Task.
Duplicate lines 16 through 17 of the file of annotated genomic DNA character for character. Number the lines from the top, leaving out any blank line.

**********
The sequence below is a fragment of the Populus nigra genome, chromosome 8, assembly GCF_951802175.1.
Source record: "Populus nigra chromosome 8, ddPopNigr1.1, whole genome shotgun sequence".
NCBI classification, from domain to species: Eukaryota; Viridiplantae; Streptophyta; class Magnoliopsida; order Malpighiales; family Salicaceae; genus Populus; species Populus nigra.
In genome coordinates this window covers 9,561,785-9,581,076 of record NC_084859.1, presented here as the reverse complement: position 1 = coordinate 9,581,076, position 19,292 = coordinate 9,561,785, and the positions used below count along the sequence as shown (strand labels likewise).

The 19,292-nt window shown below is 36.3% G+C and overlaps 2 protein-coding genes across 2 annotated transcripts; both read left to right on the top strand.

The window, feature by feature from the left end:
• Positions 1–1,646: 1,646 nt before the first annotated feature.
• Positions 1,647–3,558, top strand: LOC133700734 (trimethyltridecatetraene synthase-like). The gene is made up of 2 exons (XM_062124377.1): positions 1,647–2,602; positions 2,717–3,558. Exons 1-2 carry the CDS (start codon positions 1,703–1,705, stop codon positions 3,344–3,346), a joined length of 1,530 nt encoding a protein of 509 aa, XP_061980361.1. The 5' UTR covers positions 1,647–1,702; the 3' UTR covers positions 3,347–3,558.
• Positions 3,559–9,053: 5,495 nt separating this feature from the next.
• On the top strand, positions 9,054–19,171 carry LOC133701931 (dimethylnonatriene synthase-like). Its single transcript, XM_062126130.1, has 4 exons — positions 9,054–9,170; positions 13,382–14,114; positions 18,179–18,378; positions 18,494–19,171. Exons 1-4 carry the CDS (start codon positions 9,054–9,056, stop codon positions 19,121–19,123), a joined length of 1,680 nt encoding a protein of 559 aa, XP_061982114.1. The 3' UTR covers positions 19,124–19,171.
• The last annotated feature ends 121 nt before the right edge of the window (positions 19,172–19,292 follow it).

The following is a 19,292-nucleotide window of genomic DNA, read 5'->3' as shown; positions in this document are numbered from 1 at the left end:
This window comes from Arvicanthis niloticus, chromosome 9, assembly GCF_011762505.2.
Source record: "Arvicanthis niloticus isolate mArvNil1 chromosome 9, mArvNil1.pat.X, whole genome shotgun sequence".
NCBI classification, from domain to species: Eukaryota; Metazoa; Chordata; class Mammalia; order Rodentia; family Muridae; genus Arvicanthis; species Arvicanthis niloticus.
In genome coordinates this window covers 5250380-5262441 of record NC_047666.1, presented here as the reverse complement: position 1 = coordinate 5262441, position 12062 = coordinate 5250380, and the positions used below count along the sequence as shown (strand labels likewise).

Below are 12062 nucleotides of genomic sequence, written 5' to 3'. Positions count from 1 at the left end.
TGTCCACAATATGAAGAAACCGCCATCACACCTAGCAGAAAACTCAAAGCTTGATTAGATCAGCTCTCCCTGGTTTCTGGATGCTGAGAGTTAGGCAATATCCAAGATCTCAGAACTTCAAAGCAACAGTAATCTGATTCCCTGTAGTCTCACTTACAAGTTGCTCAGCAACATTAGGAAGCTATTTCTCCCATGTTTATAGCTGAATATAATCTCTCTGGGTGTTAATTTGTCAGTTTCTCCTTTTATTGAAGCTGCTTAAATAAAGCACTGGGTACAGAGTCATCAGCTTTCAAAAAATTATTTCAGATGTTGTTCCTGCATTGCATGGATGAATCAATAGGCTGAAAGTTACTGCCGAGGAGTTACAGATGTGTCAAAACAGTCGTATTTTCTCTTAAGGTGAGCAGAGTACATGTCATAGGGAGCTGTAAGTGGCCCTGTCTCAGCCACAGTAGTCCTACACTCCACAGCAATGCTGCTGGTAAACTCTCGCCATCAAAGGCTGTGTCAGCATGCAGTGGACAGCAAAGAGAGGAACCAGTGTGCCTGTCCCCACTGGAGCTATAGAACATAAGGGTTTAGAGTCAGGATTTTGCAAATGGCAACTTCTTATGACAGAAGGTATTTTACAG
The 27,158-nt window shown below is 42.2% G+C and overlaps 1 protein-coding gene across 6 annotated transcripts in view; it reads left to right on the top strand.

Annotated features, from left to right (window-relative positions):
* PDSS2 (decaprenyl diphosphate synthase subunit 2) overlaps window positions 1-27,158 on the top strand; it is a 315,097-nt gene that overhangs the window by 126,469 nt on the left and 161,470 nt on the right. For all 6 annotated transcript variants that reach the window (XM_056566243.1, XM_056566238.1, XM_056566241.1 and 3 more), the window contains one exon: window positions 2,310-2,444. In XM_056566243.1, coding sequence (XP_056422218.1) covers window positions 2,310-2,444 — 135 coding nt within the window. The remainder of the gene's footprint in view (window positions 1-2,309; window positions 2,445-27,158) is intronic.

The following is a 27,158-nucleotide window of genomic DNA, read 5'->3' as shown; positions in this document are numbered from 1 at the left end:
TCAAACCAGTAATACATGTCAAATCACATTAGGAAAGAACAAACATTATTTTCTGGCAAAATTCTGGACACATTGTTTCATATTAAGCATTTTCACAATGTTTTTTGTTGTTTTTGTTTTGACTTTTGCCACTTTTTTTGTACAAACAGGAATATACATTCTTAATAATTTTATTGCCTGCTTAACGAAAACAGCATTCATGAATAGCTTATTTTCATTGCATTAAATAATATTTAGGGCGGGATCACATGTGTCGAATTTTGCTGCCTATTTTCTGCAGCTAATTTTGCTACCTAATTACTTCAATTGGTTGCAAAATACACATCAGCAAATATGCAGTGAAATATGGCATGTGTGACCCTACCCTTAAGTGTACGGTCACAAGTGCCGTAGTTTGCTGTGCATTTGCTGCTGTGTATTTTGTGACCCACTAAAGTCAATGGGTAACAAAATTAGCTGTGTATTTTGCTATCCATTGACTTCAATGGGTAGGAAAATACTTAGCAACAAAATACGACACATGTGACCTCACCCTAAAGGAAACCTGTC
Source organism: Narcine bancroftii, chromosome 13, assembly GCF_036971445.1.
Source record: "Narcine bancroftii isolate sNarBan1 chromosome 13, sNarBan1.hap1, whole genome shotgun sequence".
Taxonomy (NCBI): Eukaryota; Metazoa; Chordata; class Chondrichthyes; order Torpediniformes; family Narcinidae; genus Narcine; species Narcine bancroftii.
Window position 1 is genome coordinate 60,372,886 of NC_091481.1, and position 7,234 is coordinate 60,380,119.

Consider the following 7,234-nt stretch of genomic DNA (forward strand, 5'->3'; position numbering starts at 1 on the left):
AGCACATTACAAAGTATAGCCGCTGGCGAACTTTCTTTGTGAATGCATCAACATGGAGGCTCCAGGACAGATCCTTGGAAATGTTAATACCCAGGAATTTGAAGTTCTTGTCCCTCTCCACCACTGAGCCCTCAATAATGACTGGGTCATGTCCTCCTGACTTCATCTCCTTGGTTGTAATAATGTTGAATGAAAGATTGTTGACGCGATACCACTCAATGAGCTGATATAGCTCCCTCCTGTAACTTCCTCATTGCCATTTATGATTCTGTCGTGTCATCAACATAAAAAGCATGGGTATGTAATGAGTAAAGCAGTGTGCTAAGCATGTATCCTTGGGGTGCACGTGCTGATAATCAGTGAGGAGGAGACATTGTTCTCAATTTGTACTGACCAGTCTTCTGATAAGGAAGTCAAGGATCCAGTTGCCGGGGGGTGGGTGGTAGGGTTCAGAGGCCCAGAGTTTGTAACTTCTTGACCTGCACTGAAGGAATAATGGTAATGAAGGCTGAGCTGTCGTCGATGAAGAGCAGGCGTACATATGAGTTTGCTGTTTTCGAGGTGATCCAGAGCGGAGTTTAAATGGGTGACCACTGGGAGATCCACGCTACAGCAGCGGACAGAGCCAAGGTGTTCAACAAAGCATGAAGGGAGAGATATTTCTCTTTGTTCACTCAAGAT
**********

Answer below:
In genome coordinates this window covers 5250380-5262441 of record NC_047666.1, presented here as the reverse complement: position 1 = coordinate 5262441, position 12062 = coordinate 5250380, and the positions used below count along the sequence as shown (strand labels likewise).

Below are 12062 nucleotides of genomic sequence, written 5' to 3'. Positions count from 1 at the left end.